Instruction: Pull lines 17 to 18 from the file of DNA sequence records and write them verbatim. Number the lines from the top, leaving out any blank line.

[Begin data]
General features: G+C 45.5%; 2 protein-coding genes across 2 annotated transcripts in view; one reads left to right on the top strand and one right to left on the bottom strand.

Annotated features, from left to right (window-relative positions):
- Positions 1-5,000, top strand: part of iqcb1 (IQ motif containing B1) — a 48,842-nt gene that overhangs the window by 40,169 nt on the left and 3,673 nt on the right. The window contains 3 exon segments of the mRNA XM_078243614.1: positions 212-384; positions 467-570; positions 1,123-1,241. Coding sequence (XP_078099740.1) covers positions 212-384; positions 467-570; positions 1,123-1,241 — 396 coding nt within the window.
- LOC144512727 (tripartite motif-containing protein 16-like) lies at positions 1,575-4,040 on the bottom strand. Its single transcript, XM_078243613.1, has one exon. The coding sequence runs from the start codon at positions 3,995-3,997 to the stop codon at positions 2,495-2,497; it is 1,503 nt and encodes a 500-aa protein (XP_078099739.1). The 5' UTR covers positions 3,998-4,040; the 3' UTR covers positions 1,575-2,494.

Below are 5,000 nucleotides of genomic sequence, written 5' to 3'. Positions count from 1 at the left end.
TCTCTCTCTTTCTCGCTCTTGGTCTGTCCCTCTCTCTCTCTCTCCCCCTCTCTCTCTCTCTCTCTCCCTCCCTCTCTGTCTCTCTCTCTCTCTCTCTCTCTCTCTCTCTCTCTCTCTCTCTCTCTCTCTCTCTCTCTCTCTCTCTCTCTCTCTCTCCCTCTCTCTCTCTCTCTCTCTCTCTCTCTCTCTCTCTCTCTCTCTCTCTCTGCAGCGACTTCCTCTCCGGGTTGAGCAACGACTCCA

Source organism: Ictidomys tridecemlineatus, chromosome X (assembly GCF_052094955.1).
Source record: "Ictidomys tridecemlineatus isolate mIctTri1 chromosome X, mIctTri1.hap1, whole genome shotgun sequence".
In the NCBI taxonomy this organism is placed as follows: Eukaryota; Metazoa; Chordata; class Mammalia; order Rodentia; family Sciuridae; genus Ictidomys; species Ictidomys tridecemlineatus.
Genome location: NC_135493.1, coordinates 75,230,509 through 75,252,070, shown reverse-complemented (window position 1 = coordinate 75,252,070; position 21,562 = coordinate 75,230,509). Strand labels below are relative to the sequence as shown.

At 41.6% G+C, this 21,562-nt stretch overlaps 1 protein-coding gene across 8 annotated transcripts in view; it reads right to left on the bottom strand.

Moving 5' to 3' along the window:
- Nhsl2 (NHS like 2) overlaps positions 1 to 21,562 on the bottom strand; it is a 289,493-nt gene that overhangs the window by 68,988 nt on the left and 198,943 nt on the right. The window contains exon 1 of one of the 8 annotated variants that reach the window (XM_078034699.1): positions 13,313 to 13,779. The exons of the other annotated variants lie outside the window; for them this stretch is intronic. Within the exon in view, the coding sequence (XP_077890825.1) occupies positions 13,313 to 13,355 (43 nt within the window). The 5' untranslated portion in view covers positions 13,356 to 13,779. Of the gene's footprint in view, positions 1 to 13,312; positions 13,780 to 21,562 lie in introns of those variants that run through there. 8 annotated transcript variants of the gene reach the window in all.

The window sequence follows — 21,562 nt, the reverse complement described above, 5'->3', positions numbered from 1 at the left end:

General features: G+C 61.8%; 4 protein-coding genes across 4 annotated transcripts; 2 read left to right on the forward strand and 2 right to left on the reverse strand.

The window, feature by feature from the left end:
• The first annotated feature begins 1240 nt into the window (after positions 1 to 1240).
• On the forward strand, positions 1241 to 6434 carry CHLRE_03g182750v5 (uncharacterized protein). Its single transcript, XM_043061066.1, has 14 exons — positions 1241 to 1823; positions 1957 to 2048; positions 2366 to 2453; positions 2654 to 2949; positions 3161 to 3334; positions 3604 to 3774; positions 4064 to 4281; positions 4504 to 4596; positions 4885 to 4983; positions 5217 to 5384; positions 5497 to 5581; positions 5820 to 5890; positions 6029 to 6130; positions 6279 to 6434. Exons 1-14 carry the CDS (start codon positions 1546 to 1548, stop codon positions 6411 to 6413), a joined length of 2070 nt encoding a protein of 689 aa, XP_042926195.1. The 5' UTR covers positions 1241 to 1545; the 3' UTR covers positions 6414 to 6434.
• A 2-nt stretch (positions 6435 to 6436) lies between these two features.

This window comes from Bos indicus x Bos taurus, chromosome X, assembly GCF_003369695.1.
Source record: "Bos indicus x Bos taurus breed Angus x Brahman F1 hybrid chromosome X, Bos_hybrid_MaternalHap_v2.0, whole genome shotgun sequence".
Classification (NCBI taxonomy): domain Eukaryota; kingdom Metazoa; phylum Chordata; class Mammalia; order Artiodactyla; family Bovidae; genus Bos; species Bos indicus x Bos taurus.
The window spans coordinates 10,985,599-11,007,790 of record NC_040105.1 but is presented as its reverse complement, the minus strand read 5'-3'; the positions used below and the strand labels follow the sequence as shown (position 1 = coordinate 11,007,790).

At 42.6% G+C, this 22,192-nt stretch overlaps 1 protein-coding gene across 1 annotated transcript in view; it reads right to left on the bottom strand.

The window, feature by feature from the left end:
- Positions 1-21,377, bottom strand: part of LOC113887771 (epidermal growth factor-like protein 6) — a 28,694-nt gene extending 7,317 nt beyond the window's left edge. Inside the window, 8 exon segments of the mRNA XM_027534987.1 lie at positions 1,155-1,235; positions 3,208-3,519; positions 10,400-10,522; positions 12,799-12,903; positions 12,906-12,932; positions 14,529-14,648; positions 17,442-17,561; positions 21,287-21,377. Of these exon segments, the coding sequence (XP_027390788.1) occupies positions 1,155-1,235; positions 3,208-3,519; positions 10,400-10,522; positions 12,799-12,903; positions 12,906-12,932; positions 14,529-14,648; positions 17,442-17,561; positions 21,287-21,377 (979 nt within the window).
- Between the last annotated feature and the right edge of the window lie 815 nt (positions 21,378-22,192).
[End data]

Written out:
• The first annotated feature begins 1240 nt into the window (after positions 1 to 1240).
• On the forward strand, positions 1241 to 6434 carry CHLRE_03g182750v5 (uncharacterized protein). Its single transcript, XM_043061066.1, has 14 exons — positions 1241 to 1823; positions 1957 to 2048; positions 2366 to 2453; positions 2654 to 2949; positions 3161 to 3334; positions 3604 to 3774; positions 4064 to 4281; positions 4504 to 4596; positions 4885 to 4983; positions 5217 to 5384; positions 5497 to 5581; positions 5820 to 5890; positions 6029 to 6130; positions 6279 to 6434. Exons 1-14 carry the CDS (start codon positions 1546 to 1548, stop codon positions 6411 to 6413), a joined length of 2070 nt encoding a protein of 689 aa, XP_042926195.1. The 5' UTR covers positions 1241 to 1545; the 3' UTR covers positions 6414 to 6434.